Totally robotic Roux-en-Y gastric bypass

Catherine J Mohr, Geoffrey S Nadzam, Myriam J Curet
Archives of Surgery 2005, 140 (8): 779-86

HYPOTHESIS: We hypothesized that we could develop a safe and effective technique for performing a totally robotic laparoscopic Roux-en-Y gastric bypass procedure using the da Vinci surgical system. We anticipated that the learning curve for this totally robotic procedure could be shorter than the learning curve for standard laparoscopic bariatric surgery.

DESIGN: Retrospective case comparison study.

SETTING: Academic tertiary care center.

PATIENTS: Consecutive samples of patients who met National Institutes of Health (NIH) criteria for morbid obesity and who completed the Stanford Bariatric Surgery Program evaluation process.

INTERVENTION: A port placement and robot positioning scheme was developed so that the entire case could be performed robotically. The first 10 patients who underwent a totally robotic laparoscopic Roux-en-Y gastric bypass were compared with a retrospective sample of 10 patients who had undergone laparoscopic Roux-en-Y gastric bypass surgery.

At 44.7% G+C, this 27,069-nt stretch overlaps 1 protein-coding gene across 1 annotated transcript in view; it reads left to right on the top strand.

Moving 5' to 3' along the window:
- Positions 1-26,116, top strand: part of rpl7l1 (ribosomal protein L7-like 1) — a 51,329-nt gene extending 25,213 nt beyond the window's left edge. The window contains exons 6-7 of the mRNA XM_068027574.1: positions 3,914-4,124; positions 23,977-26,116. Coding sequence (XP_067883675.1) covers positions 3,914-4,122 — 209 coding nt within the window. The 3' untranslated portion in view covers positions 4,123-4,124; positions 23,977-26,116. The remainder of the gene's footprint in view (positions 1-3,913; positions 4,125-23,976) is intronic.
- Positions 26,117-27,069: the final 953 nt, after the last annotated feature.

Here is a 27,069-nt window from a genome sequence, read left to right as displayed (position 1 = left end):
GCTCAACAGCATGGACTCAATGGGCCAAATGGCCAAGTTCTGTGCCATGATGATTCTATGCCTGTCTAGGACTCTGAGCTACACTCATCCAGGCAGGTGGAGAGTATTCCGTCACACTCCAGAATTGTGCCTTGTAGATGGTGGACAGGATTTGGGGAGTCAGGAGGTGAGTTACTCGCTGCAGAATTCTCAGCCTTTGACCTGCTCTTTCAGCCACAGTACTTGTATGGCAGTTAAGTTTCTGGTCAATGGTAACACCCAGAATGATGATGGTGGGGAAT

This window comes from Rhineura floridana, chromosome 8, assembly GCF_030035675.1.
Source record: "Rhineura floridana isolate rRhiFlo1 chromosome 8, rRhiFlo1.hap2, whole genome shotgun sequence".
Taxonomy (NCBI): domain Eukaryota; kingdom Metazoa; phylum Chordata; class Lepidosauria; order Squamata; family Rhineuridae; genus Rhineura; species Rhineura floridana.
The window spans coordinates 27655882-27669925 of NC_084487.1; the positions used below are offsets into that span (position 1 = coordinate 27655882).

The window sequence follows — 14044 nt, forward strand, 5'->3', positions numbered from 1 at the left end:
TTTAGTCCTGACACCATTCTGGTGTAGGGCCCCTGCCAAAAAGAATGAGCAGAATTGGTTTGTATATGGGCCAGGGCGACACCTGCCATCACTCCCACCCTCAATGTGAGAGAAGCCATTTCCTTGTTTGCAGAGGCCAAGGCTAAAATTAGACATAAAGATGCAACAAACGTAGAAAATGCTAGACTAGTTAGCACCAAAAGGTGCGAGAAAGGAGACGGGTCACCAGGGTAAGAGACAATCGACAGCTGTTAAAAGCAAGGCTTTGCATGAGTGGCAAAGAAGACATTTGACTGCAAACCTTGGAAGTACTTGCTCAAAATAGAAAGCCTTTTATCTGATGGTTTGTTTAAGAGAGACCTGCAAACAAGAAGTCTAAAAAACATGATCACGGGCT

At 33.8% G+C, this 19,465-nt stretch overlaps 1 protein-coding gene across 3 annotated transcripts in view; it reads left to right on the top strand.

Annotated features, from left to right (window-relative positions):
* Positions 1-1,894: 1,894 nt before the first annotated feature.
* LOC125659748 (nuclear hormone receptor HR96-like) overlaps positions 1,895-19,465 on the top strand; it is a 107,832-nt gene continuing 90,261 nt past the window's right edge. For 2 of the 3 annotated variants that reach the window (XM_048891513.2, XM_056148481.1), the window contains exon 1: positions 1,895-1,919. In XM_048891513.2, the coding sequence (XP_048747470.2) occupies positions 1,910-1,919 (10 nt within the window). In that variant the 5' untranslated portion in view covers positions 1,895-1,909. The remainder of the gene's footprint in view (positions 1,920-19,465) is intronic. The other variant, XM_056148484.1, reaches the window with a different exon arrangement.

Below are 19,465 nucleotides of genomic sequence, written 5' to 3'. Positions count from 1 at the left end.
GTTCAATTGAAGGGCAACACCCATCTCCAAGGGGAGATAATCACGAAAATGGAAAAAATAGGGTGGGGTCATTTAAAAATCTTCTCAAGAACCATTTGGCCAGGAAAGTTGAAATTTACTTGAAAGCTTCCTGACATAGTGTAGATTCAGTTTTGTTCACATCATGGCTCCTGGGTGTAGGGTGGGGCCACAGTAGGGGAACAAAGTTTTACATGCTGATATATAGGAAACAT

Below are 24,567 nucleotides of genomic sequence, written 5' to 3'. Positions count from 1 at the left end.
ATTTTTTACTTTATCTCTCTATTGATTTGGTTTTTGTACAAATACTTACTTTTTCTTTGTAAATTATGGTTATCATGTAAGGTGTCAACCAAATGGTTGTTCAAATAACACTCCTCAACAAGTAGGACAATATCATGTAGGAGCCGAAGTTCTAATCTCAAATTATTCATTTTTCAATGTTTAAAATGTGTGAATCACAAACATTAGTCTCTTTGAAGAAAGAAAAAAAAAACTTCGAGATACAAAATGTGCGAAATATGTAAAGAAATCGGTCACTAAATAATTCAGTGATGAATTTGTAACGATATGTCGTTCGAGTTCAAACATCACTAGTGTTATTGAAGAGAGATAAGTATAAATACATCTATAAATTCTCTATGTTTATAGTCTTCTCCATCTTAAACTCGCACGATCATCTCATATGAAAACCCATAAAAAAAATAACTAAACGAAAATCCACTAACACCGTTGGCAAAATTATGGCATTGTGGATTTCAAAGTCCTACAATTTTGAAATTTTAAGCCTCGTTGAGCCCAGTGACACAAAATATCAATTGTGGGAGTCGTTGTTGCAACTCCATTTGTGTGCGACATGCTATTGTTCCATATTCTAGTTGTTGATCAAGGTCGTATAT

MAIN OUTCOME MEASURES: Patient age, gender, body mass index (BMI), numbers of NIH-defined comorbidities, operative time, length of stay, and complications.

RESULTS: No significant differences existed between the 2 patient series with regard to age, gender, or BMI. The median surgical times were significantly lower for the robotic procedures (169 vs 208 minutes; P = .03), as was the ratio of procedure time to BMI (3.8 vs 5.0 minutes per BMI for the laparoscopic cases; P = .04).

CONCLUSIONS: This study details the first report, to our knowledge, of a totally robotic laparoscopic Roux-en-Y gastric bypass and demonstrates the feasibility, safety, and potential superiority of such a procedure. In addition, the learning curve may be significantly shorter with the robotic procedure. Further experience is needed to understand the long-term advantages and disadvantages of the totally robotic approach.

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